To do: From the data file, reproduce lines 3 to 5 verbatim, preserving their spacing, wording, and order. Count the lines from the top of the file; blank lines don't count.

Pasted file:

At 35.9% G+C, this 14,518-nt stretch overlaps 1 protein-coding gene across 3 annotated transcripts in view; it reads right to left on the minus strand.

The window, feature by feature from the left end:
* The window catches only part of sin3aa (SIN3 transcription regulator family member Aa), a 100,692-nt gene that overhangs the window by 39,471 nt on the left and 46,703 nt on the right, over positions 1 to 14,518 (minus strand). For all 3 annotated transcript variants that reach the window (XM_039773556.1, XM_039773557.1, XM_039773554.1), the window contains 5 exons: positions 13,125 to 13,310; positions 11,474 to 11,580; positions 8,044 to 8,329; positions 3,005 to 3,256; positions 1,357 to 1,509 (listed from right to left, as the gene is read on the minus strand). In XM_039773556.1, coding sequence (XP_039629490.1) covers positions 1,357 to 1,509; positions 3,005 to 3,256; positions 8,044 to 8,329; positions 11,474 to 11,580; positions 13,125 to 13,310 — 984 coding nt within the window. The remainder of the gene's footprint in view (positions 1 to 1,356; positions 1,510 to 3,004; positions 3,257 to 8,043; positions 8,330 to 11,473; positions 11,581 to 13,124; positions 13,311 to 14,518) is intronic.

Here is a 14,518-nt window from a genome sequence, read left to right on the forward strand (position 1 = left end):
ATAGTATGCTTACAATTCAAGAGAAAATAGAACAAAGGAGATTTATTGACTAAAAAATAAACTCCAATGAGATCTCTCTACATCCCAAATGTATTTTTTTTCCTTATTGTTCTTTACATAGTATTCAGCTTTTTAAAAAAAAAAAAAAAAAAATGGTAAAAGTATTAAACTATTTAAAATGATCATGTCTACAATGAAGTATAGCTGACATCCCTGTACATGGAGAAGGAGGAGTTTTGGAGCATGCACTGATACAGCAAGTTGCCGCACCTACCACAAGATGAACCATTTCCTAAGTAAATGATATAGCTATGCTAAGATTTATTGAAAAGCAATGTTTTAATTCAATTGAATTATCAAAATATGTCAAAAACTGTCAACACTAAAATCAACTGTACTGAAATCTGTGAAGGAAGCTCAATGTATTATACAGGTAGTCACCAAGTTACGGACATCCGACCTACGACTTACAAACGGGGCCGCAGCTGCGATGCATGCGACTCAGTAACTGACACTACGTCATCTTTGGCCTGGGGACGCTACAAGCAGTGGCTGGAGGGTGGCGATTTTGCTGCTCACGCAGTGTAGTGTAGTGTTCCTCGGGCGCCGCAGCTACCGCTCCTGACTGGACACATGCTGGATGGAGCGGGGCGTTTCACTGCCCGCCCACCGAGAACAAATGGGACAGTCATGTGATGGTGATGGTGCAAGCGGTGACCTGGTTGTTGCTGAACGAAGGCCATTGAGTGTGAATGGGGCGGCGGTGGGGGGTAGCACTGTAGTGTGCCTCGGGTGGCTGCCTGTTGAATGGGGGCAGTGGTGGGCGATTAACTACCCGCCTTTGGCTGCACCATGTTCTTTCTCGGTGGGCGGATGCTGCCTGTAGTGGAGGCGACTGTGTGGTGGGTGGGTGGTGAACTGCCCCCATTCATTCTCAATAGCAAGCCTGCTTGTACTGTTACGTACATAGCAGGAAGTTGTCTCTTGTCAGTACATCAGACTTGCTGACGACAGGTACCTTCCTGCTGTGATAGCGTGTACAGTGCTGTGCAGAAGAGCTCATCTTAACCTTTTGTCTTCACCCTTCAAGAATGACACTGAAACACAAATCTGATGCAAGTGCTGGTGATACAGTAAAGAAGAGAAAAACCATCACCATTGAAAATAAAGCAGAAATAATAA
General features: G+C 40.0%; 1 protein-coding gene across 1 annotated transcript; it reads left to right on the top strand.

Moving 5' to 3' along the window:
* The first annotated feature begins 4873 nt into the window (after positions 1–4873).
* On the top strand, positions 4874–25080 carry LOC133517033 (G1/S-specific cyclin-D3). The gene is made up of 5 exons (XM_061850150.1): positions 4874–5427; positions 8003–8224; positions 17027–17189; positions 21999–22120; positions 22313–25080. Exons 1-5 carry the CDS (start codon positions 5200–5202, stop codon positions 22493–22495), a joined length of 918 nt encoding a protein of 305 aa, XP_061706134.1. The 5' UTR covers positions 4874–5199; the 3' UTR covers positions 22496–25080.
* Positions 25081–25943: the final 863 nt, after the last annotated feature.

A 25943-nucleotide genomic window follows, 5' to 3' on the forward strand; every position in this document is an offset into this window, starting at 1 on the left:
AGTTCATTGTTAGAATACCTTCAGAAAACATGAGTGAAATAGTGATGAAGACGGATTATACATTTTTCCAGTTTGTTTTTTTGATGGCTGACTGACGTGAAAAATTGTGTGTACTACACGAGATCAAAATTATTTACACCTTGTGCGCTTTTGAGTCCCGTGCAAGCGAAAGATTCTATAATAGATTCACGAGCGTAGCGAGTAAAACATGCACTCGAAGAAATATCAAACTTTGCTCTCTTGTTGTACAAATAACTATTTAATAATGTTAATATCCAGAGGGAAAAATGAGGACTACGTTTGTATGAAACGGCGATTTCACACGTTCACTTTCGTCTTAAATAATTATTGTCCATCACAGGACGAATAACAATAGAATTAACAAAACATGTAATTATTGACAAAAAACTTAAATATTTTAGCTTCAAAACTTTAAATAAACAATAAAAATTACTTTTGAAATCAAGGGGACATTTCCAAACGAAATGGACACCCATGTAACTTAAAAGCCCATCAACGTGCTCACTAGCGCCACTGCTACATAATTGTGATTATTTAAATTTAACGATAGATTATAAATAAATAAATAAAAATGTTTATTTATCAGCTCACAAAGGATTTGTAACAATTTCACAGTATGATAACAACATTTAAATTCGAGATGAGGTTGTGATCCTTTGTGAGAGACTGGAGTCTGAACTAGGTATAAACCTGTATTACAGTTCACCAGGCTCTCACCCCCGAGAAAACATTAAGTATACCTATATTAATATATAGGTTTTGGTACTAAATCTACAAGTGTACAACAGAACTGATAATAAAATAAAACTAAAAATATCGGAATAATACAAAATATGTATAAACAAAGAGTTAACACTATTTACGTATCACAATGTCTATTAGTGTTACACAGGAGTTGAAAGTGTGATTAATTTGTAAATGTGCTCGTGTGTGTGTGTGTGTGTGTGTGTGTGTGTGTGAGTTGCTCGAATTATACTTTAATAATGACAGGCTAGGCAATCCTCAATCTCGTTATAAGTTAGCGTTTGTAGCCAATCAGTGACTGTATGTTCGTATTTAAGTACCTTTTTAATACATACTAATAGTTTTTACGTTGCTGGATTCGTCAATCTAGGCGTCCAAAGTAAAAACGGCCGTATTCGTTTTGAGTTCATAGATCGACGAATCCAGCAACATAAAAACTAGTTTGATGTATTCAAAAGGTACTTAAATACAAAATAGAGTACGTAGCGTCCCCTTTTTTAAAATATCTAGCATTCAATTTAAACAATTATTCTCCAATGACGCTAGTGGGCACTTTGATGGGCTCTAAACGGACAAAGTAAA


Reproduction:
* The window catches only part of sin3aa (SIN3 transcription regulator family member Aa), a 100,692-nt gene that overhangs the window by 39,471 nt on the left and 46,703 nt on the right, over positions 1 to 14,518 (minus strand). For all 3 annotated transcript variants that reach the window (XM_039773556.1, XM_039773557.1, XM_039773554.1), the window contains 5 exons: positions 13,125 to 13,310; positions 11,474 to 11,580; positions 8,044 to 8,329; positions 3,005 to 3,256; positions 1,357 to 1,509 (listed from right to left, as the gene is read on the minus strand). In XM_039773556.1, coding sequence (XP_039629490.1) covers positions 1,357 to 1,509; positions 3,005 to 3,256; positions 8,044 to 8,329; positions 11,474 to 11,580; positions 13,125 to 13,310 — 984 coding nt within the window. The remainder of the gene's footprint in view (positions 1 to 1,356; positions 1,510 to 3,004; positions 3,257 to 8,043; positions 8,330 to 11,473; positions 11,581 to 13,124; positions 13,311 to 14,518) is intronic.

Here is a 14,518-nt window from a genome sequence, read left to right on the forward strand (position 1 = left end):
ATAGTATGCTTACAATTCAAGAGAAAATAGAACAAAGGAGATTTATTGACTAAAAAATAAACTCCAATGAGATCTCTCTACATCCCAAATGTATTTTTTTTCCTTATTGTTCTTTACATAGTATTCAGCTTTTTAAAAAAAAAAAAAAAAAAATGGTAAAAGTATTAAACTATTTAAAATGATCATGTCTACAATGAAGTATAGCTGACATCCCTGTACATGGAGAAGGAGGAGTTTTGGAGCATGCACTGATACAGCAAGTTGCCGCACCTACCACAAGATGAACCATTTCCTAAGTAAATGATATAGCTATGCTAAGATTTATTGAAAAGCAATGTTTTAATTCAATTGAATTATCAAAATATGTCAAAAACTGTCAACACTAAAATCAACTGTACTGAAATCTGTGAAGGAAGCTCAATGTATTATACAGGTAGTCACCAAGTTACGGACATCCGACCTACGACTTACAAACGGGGCCGCAGCTGCGATGCATGCGACTCAGTAACTGACACTACGTCATCTTTGGCCTGGGGACGCTACAAGCAGTGGCTGGAGGGTGGCGATTTTGCTGCTCACGCAGTGTAGTGTAGTGTTCCTCGGGCGCCGCAGCTACCGCTCCTGACTGGACACATGCTGGATGGAGCGGGGCGTTTCACTGCCCGCCCACCGAGAACAAATGGGACAGTCATGTGATGGTGATGGTGCAAGCGGTGACCTGGTTGTTGCTGAACGAAGGCCATTGAGTGTGAATGGGGCGGCGGTGGGGGGTAGCACTGTAGTGTGCCTCGGGTGGCTGCCTGTTGAATGGGGGCAGTGGTGGGCGATTAACTACCCGCCTTTGGCTGCACCATGTTCTTTCTCGGTGGGCGGATGCTGCCTGTAGTGGAGGCGACTGTGTGGTGGGTGGGTGGTGAACTGCCCCCATTCATTCTCAATAGCAAGCCTGCTTGTACTGTTACGTACATAGCAGGAAGTTGTCTCTTGTCAGTACATCAGACTTGCTGACGACAGGTACCTTCCTGCTGTGATAGCGTGTACAGTGCTGTGCAGAAGAGCTCATCTTAACCTTTTGTCTTCACCCTTCAAGAATGACACTGAAACACAAATCTGATGCAAGTGCTGGTGATACAGTAAAGAAGAGAAAAACCATCACCATTGAAAATAAAGCAGAAATAATAA